Holes in the road that our money runs down
IN A country where more than 80 per cent of passenger miles are on road, it's no surprise that the state of them crops up in conversation a lot.
While there are a lot of urban myths about how bad our roads are – in truth, they are of a much higher standard than they used to be – it looks like drivers may have a point about potholes.
In the space of four years, the numbers of potholes reported to Notts County Council by the public have shot up from just over 2,000 to more than 9,000.
Is that due to a run of bad winters, with freezing temperatures a common cause of ruptured road surfaces? Or are we not investing enough in repairs?
Landlords let us advertise your property and find you vetted tenants quickly. Our let only service is £195.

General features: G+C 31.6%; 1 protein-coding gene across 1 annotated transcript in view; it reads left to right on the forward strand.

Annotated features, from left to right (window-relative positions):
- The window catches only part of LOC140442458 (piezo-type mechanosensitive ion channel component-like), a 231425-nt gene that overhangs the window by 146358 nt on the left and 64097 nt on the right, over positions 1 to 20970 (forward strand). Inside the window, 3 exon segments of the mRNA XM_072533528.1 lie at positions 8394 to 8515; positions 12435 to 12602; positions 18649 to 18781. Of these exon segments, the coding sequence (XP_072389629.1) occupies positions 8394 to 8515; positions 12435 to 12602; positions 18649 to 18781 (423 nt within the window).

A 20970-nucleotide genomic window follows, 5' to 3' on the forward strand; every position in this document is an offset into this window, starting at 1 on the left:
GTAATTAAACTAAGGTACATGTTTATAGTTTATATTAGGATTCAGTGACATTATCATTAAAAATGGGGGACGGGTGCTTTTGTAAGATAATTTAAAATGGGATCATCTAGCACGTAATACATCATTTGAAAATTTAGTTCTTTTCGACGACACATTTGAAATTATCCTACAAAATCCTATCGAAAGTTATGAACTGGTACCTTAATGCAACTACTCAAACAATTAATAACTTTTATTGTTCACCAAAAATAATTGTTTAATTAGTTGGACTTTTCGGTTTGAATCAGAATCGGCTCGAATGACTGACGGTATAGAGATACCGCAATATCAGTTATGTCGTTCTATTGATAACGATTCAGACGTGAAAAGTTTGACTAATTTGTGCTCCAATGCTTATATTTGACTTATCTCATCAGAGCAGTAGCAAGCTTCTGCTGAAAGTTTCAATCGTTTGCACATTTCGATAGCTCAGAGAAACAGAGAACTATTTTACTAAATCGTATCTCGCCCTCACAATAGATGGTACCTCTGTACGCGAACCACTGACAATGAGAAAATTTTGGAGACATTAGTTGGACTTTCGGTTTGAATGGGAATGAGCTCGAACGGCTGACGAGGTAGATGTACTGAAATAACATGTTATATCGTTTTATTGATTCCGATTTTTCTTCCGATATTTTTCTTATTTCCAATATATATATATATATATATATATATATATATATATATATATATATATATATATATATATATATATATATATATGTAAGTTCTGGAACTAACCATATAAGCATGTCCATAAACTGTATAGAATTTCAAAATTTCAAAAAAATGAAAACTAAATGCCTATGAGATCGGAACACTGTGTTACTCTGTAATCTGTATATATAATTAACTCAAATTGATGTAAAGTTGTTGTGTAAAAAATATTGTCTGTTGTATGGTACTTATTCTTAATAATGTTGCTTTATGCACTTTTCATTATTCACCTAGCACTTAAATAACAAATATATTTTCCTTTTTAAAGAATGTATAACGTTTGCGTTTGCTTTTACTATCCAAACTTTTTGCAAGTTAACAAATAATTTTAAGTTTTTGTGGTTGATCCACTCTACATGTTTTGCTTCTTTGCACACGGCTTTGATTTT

We offer full management services as well as rent guarantee and rent advance. Call us
Terms: No hidden charges, you will be informed of all costs in advance. The letting agency you can trust.
Contact: 0115 8969582
Valid until: Sunday, June 30 2013
Whatever the cause, motorists are now paying a bill which goes beyond taxes. If garages are to be believed, more of them are turning up with tyre, wheel and suspension damage caused by hitting potholes.
Local authority budgets are under pressure, and councils will argue that schools and social services must take priority. Few would quibble with that.
But road spending should not be sidelined. We are proud of our transport systems in Notts, and it would be a bitter irony if the part of the system that the vast majority of us still rely on was allowed to fall apart.